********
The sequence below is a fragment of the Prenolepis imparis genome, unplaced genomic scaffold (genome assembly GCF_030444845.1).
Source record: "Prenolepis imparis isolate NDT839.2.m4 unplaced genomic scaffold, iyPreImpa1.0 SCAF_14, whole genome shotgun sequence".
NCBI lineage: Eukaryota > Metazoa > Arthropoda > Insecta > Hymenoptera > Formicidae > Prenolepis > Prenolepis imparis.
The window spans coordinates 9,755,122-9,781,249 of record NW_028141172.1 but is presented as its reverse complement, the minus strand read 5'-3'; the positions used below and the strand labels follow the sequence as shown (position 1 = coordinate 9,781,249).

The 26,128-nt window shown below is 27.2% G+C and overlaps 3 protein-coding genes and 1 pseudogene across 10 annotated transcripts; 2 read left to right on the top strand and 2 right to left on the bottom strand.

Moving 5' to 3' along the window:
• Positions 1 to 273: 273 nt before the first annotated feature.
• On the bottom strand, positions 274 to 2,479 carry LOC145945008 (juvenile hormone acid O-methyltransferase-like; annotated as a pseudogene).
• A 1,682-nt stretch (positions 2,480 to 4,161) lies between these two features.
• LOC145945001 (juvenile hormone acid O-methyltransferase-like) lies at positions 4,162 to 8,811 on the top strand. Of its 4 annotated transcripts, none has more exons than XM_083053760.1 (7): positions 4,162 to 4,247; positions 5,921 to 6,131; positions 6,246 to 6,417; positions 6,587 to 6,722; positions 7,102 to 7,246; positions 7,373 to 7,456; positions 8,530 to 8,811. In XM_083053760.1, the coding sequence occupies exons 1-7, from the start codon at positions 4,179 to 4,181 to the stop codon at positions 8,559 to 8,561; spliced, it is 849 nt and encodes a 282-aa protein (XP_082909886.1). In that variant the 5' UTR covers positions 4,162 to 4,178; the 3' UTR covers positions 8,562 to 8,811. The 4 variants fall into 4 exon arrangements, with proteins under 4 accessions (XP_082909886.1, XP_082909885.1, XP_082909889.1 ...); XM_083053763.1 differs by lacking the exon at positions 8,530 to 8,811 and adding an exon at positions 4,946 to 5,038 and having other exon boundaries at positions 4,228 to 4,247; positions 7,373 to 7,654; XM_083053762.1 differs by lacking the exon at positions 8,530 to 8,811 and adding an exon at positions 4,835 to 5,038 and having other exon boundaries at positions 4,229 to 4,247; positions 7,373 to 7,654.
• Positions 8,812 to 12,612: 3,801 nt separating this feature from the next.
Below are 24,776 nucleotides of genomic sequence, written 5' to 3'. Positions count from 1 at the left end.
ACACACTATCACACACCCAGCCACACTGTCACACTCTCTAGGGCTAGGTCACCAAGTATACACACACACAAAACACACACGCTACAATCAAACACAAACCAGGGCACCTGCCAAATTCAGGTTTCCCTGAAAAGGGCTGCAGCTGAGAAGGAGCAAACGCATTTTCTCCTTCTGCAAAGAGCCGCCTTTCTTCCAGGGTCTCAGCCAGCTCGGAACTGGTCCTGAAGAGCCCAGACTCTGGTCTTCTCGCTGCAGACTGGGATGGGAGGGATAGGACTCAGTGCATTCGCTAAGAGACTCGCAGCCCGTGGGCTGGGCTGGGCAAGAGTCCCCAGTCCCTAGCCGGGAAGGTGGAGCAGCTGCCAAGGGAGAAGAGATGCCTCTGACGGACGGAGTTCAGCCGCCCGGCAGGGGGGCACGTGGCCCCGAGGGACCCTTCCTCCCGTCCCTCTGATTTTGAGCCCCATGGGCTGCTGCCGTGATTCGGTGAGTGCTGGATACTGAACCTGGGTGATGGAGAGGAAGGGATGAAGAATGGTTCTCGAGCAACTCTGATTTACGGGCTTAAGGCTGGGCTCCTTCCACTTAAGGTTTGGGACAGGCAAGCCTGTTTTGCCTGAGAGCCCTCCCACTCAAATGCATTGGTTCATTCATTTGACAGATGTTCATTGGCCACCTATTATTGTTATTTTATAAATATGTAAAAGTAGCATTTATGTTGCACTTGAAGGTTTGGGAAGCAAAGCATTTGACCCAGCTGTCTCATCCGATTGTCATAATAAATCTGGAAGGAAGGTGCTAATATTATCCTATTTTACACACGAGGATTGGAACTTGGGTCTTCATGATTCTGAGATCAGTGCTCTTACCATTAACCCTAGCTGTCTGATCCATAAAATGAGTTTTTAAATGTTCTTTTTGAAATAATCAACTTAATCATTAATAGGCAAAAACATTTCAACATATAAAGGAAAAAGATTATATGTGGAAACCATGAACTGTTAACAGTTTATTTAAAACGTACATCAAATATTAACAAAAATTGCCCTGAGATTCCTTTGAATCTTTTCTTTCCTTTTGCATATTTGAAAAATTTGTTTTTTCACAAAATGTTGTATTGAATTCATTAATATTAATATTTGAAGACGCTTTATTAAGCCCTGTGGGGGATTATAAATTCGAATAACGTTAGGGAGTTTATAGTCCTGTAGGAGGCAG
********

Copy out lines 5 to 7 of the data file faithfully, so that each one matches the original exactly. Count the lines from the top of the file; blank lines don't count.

The 26,128-nt window shown below is 27.2% G+C and overlaps 3 protein-coding genes and 1 pseudogene across 10 annotated transcripts; 2 read left to right on the top strand and 2 right to left on the bottom strand.

Moving 5' to 3' along the window:
• Positions 1 to 273: 273 nt before the first annotated feature.